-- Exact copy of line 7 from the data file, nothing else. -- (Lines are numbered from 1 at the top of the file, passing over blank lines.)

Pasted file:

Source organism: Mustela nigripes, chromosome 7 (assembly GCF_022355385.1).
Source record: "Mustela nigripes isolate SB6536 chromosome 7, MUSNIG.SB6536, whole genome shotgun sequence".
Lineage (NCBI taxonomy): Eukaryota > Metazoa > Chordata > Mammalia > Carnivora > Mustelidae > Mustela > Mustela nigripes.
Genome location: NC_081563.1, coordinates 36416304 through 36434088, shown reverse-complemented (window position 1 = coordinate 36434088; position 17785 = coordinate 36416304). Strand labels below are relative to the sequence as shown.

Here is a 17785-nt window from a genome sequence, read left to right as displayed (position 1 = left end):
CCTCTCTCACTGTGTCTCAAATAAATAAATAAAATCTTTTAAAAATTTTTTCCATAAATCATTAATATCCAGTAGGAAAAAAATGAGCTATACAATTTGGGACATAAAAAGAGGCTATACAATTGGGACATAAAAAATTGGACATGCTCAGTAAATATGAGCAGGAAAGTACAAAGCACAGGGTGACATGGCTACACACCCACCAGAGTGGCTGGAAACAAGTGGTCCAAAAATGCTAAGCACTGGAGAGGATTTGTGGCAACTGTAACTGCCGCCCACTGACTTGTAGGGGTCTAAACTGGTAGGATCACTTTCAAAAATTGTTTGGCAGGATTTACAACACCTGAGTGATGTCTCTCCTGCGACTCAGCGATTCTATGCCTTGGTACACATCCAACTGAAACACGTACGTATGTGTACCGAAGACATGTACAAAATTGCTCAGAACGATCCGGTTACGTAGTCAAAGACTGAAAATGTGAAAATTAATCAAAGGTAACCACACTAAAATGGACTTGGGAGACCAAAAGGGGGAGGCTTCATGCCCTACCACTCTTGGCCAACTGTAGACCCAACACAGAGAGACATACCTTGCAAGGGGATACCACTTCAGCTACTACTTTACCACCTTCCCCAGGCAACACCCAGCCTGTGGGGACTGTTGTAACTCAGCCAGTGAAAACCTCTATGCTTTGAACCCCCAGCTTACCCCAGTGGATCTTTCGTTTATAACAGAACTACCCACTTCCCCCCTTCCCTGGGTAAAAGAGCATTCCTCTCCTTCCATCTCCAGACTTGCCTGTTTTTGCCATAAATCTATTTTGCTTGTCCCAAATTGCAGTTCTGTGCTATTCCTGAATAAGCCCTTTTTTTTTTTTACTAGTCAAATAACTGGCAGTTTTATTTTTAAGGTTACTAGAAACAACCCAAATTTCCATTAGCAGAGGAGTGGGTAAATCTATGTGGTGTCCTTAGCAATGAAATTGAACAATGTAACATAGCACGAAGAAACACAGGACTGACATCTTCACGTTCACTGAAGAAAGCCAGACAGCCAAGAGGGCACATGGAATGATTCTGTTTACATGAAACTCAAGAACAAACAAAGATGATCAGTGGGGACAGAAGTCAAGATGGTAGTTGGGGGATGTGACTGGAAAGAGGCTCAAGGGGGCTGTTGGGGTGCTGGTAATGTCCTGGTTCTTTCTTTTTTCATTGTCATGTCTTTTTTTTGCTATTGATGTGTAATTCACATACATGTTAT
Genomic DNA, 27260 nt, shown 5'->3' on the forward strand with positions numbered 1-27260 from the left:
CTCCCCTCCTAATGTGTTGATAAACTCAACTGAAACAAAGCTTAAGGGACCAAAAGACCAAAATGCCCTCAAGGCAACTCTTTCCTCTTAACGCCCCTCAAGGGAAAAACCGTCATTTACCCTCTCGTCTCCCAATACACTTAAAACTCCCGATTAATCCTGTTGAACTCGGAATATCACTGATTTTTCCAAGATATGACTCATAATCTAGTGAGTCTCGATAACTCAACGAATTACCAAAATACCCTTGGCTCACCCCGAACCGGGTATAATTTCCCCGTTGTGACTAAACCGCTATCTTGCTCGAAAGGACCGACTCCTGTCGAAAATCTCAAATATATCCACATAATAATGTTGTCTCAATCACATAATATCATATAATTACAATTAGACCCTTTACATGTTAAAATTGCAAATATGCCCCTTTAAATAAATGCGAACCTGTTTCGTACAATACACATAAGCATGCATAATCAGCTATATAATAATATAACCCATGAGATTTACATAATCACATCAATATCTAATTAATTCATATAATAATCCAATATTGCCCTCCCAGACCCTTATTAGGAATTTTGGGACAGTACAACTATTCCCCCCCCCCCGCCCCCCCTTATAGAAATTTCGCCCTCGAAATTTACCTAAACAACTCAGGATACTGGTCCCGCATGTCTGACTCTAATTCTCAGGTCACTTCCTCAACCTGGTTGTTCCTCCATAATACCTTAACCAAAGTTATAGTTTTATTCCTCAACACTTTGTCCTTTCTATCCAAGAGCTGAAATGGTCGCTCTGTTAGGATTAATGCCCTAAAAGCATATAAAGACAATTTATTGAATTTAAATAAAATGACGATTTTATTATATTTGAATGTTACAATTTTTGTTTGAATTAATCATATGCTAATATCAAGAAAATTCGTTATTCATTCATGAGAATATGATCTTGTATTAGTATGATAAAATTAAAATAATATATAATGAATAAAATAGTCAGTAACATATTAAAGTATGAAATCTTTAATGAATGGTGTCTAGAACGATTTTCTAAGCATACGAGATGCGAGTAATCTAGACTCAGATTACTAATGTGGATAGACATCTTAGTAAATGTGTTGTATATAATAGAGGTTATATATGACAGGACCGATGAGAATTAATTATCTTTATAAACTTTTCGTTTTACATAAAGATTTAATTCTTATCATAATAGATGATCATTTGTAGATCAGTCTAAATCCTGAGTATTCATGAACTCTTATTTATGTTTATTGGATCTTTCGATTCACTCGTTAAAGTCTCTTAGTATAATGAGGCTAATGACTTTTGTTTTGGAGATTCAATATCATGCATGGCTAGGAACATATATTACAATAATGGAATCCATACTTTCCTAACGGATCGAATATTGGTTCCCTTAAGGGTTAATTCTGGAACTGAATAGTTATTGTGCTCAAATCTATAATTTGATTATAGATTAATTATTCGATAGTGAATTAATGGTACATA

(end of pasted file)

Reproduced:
Genomic DNA, 27260 nt, shown 5'->3' on the forward strand with positions numbered 1-27260 from the left: